Minneapolis — Treatment providers, people who have been personally affected by opioids, and community leaders met with Acting Commissioner Chuck Johnson of the Minnesota Department of Human Services today to discuss the community’s response to the opioid epidemic and learn more about state proposals to help continue these efforts.
“Working closely with our community partners, we have helped pregnant and parenting women, expanded access to medically-assisted treatment and improved care coordination,” Johnson said. “However, there is still a lot of work to do. We need expand, not shrink, our opioid efforts by building on community-based efforts now underway. It’s going to take resources for all levels of government, along with community partners, to bring an end to this crisis.”
The roundtable, held at the Minneapolis American Indian Center, focused on new and innovative approaches to addressing opioids, the need to support existing programs, and the importance of working with and staying focused on the community, especially communities most affected. Representatives from a variety of community agencies — the Native American Community Clinic, Hennepin Healthcare, Perspectives, Inc., Wayside Recovery Center and Wilder Recovery Services — participated in the event.
Opioid misuse and abuse in Minnesota and across the nation has resulted in skyrocketing numbers of deaths and has devastated individuals, families and communities.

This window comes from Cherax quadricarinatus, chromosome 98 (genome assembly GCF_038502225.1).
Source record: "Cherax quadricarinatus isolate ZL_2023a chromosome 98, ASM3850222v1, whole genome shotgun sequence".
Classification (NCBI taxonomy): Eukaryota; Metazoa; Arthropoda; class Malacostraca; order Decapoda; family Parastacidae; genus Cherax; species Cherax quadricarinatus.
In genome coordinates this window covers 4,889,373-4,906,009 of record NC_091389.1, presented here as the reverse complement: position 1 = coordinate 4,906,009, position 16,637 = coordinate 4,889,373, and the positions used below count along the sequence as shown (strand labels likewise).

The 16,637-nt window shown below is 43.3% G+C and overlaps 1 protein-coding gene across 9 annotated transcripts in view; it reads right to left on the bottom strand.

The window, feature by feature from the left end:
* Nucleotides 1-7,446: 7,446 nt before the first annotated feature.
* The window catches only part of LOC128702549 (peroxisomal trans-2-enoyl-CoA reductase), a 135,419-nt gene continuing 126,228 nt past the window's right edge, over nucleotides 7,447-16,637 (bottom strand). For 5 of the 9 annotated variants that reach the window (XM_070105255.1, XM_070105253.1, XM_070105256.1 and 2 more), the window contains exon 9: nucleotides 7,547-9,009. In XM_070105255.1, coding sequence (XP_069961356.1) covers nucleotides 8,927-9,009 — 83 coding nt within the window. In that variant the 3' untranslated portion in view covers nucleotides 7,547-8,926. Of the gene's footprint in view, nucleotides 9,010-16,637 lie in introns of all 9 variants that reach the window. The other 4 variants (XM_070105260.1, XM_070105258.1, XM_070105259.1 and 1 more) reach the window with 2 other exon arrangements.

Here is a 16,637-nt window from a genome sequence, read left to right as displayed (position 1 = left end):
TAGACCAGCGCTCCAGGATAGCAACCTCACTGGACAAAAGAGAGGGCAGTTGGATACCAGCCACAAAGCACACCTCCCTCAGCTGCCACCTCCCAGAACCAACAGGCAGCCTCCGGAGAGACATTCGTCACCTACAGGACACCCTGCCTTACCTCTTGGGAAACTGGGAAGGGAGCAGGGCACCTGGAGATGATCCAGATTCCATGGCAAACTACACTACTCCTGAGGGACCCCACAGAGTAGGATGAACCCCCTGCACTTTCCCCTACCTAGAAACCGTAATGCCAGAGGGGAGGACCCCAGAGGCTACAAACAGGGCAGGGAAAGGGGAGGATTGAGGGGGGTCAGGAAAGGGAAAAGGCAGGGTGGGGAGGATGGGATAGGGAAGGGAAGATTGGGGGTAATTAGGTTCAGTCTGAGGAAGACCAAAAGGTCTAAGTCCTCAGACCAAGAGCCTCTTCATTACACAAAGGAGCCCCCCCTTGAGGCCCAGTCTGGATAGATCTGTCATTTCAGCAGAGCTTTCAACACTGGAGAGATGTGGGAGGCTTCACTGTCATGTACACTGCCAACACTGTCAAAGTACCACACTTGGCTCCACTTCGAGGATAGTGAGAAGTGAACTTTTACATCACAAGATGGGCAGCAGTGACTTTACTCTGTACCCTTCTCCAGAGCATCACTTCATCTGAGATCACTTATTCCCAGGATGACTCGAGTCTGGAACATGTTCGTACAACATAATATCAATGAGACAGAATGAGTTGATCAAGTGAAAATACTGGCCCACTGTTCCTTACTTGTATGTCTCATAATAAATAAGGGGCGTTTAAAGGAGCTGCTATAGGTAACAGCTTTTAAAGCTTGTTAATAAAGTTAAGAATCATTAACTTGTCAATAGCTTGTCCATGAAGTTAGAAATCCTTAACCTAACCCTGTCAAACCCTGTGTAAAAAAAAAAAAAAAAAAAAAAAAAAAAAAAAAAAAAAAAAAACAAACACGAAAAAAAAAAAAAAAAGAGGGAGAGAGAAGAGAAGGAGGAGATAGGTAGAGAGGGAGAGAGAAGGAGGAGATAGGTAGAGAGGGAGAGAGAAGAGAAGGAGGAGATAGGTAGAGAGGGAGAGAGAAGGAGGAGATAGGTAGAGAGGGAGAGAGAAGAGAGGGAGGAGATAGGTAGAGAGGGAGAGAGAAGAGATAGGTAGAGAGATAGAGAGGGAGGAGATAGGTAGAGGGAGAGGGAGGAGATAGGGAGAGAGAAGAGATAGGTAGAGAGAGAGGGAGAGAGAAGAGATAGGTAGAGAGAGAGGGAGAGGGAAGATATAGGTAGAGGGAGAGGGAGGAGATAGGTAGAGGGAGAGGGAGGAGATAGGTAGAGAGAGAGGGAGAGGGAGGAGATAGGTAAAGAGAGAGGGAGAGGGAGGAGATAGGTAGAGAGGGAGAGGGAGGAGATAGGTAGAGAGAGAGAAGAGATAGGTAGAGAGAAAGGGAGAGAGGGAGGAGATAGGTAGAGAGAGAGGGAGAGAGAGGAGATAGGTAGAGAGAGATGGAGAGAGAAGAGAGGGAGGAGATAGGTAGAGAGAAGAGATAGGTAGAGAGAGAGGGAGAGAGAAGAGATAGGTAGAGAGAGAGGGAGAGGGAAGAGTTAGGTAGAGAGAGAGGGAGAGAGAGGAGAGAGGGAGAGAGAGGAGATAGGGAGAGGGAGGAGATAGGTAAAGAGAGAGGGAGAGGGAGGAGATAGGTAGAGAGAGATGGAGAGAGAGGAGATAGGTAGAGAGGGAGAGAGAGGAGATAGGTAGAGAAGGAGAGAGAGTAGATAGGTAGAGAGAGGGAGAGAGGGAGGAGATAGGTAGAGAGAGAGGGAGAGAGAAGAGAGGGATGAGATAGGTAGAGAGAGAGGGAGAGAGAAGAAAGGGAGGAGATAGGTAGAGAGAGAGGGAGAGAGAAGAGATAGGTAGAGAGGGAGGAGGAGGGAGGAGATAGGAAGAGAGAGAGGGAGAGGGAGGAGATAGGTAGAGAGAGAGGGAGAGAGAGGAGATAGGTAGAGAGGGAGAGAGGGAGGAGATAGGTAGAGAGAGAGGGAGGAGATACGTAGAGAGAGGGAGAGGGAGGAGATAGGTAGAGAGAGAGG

Governor Dayton’s Legislative Proposals to Prevent and Treat Opioid Abuse
Minnesota, with the support of short-term federal funding, has been working over the past year to build a wide range of community-based solutions to the opioid crisis. Governor Mark Dayton has proposed
several key initiatives to sustain these efforts, including:
- Support for integrated local responses to the opioid crisis: State grants will support local efforts to address opioids, including chronic pain management and services for pregnant women and people involved in the criminal justice system. Potential grantees include tribes; local governments; health care, behavioral health and addiction treatment providers; and nonprofit social service and cultural agencies.
- An Opioid Stewardship Fee: Governor Dayton is proposing that opioid manufacturers pay a new fee when they renew their licenses with the Minnesota Board of Pharmacy. The revenue will help offset the state’s costs for the prevention and treatment of opioid addiction.
- Increasing timely access to substance use disorder treatment: A screening tool will help people get immediate access to initial treatment services, while a more comprehensive assessment of their treatment needs is pending.
The state recently launched a federally funded prevention campaign focused on community engagement. The campaign, knowthedangers.com
, seeks to reach those who are using or at risk, as well as those looking for information about prevention and treatment, and includes outreach via social media and community meetings.
Minnesota received a $6 million, three-year federal grant to increase the availability of medication-assisted treatment last fall, as well as a $10.6 million Federal State Targeted Response to the Opioid Crisis grant earlier in the summer, which runs until July 2019. However, there is no money to continue these efforts after the short-term funding ends. Governor Dayton has proposed investing about $12 million a year to enhance opioid abuse prevention, treatment and recovery, overdose emergency response and law enforcement strategies.
More information about Governor Dayton’s proposals to prevent and treat opioid abuse is available in a fact sheet
. Information about other actions taken by state government to address opioid abuse is also available in a fact sheet